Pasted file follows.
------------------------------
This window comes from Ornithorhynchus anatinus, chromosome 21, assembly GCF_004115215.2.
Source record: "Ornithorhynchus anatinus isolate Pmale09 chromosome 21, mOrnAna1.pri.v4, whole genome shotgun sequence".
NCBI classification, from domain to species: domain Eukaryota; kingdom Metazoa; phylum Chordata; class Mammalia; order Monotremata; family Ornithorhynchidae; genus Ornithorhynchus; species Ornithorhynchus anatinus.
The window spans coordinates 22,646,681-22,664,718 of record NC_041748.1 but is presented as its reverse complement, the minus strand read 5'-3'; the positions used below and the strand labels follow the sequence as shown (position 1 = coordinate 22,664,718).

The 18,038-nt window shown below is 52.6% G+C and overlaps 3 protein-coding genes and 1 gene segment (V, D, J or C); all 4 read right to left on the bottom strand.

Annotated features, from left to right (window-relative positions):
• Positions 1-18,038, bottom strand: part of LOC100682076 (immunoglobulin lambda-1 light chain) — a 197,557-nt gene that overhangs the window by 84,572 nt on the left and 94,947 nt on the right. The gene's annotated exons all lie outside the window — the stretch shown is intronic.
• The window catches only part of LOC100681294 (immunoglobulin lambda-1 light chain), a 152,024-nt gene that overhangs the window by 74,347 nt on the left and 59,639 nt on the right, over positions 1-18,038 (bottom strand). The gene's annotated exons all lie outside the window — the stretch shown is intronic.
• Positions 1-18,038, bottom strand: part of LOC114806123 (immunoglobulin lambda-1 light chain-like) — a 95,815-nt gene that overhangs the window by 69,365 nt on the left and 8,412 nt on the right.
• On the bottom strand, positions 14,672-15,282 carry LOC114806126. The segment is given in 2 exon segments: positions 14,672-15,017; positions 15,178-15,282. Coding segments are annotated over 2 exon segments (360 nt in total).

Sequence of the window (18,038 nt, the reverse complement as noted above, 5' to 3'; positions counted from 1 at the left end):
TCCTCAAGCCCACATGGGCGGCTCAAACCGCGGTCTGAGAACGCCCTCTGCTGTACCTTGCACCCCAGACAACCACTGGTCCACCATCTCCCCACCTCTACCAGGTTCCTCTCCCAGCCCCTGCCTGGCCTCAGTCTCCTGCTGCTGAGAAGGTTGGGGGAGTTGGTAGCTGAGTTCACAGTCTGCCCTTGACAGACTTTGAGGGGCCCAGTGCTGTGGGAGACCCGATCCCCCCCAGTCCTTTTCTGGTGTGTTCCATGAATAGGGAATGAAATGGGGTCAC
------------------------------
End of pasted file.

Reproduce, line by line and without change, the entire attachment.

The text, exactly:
This window comes from Ornithorhynchus anatinus, chromosome 21, assembly GCF_004115215.2.
Source record: "Ornithorhynchus anatinus isolate Pmale09 chromosome 21, mOrnAna1.pri.v4, whole genome shotgun sequence".
NCBI classification, from domain to species: domain Eukaryota; kingdom Metazoa; phylum Chordata; class Mammalia; order Monotremata; family Ornithorhynchidae; genus Ornithorhynchus; species Ornithorhynchus anatinus.
The window spans coordinates 22,646,681-22,664,718 of record NC_041748.1 but is presented as its reverse complement, the minus strand read 5'-3'; the positions used below and the strand labels follow the sequence as shown (position 1 = coordinate 22,664,718).

The 18,038-nt window shown below is 52.6% G+C and overlaps 3 protein-coding genes and 1 gene segment (V, D, J or C); all 4 read right to left on the bottom strand.

Annotated features, from left to right (window-relative positions):
• Positions 1-18,038, bottom strand: part of LOC100682076 (immunoglobulin lambda-1 light chain) — a 197,557-nt gene that overhangs the window by 84,572 nt on the left and 94,947 nt on the right. The gene's annotated exons all lie outside the window — the stretch shown is intronic.
• The window catches only part of LOC100681294 (immunoglobulin lambda-1 light chain), a 152,024-nt gene that overhangs the window by 74,347 nt on the left and 59,639 nt on the right, over positions 1-18,038 (bottom strand). The gene's annotated exons all lie outside the window — the stretch shown is intronic.
• Positions 1-18,038, bottom strand: part of LOC114806123 (immunoglobulin lambda-1 light chain-like) — a 95,815-nt gene that overhangs the window by 69,365 nt on the left and 8,412 nt on the right.
• On the bottom strand, positions 14,672-15,282 carry LOC114806126. The segment is given in 2 exon segments: positions 14,672-15,017; positions 15,178-15,282. Coding segments are annotated over 2 exon segments (360 nt in total).

Sequence of the window (18,038 nt, the reverse complement as noted above, 5' to 3'; positions counted from 1 at the left end):
TCCTCAAGCCCACATGGGCGGCTCAAACCGCGGTCTGAGAACGCCCTCTGCTGTACCTTGCACCCCAGACAACCACTGGTCCACCATCTCCCCACCTCTACCAGGTTCCTCTCCCAGCCCCTGCCTGGCCTCAGTCTCCTGCTGCTGAGAAGGTTGGGGGAGTTGGTAGCTGAGTTCACAGTCTGCCCTTGACAGACTTTGAGGGGCCCAGTGCTGTGGGAGACCCGATCCCCCCCAGTCCTTTTCTGGTGTGTTCCATGAATAGGGAATGAAATGGGGTCAC